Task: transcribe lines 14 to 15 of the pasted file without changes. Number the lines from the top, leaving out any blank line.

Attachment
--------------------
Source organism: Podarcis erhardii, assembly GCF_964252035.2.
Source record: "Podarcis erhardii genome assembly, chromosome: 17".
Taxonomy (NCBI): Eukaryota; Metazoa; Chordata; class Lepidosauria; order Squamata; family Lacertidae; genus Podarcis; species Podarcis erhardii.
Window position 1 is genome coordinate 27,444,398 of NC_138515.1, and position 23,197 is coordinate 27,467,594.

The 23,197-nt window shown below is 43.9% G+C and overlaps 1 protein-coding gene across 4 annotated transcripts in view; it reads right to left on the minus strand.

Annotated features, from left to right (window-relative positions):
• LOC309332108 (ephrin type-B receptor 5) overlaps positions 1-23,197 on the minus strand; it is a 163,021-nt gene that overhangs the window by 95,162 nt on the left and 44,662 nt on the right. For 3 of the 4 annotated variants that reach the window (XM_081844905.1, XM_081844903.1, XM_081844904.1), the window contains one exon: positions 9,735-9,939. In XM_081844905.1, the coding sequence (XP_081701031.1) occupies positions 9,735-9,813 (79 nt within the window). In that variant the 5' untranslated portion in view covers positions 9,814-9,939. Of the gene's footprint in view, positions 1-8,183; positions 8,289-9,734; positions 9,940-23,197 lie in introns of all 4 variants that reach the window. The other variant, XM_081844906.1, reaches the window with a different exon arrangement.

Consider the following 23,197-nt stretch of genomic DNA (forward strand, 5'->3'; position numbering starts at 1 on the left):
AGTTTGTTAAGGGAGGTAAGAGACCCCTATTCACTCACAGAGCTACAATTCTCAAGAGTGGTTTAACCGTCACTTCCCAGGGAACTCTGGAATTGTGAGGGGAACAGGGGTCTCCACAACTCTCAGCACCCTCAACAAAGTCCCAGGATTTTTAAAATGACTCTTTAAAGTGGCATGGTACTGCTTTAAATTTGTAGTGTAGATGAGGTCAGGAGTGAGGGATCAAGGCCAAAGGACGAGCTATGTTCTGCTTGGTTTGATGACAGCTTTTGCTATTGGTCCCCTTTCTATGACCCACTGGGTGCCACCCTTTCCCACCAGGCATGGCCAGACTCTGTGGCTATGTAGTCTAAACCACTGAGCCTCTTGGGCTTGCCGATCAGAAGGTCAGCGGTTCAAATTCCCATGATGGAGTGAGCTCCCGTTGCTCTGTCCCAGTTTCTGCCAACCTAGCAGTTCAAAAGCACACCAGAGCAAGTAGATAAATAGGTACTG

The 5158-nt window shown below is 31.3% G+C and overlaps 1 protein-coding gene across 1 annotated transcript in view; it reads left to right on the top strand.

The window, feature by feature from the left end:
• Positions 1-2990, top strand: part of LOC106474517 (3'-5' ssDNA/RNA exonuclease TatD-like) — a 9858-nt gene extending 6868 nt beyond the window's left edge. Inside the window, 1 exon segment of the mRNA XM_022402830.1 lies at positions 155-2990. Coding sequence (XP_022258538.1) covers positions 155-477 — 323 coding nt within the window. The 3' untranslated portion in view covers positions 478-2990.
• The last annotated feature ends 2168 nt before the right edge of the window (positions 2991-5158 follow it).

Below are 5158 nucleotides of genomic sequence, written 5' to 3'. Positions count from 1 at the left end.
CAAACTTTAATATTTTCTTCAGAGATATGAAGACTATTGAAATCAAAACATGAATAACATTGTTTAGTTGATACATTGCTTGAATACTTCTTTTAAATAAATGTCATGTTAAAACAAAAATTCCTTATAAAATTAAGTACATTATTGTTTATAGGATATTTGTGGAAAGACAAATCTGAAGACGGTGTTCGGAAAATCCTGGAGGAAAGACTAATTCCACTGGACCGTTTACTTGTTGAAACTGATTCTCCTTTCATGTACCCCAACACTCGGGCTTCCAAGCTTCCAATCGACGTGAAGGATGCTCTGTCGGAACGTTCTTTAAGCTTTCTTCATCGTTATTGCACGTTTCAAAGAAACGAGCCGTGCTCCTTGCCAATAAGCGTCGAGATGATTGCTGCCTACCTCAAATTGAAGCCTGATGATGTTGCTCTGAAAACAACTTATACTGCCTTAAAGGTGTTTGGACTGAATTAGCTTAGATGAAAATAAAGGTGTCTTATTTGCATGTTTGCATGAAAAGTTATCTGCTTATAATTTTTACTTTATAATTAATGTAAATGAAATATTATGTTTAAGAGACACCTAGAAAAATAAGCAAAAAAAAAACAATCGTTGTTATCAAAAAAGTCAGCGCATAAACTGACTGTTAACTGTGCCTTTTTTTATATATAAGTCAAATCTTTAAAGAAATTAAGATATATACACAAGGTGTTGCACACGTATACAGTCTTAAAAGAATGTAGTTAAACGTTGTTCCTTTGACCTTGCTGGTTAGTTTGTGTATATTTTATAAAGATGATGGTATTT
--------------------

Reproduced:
Below are 5158 nucleotides of genomic sequence, written 5' to 3'. Positions count from 1 at the left end.
CAAACTTTAATATTTTCTTCAGAGATATGAAGACTATTGAAATCAAAACATGAATAACATTGTTTAGTTGATACATTGCTTGAATACTTCTTTTAAATAAATGTCATGTTAAAACAAAAATTCCTTATAAAATTAAGTACATTATTGTTTATAGGATATTTGTGGAAAGACAAATCTGAAGACGGTGTTCGGAAAATCCTGGAGGAAAGACTAATTCCACTGGACCGTTTACTTGTTGAAACTGATTCTCCTTTCATGTACCCCAACACTCGGGCTTCCAAGCTTCCAATCGACGTGAAGGATGCTCTGTCGGAACGTTCTTTAAGCTTTCTTCATCGTTATTGCACGTTTCAAAGAAACGAGCCGTGCTCCTTGCCAATAAGCGTCGAGATGATTGCTGCCTACCTCAAATTGAAGCCTGATGATGTTGCTCTGAAAACAACTTATACTGCCTTAAAGGTGTTTGGACTGAATTAGCTTAGATGAAAATAAAGGTGTCTTATTTGCATGTTTGCATGAAAAGTTATCTGCTTATAATTTTTACTTTATAATTAATGTAAATGAAATATTATGTTTAAGAGACACCTAGAAAAATAAGCAAAAAAAAAACAATCGTTGTTATCAAAAAAGTCAGCGCATAAACTGACTGTTAACTGTGCCTTTTTTTATATATAAGTCAAATCTTTAAAGAAATTAAGATATATACACAAGGTGTTGCACACGTATACAGTCTTAAAAGAATGTAGTTAAACGTTGTTCCTTTGACCTTGCTGGTTAGTTTGTGTATATTTTATAAAGATGATGGTATTT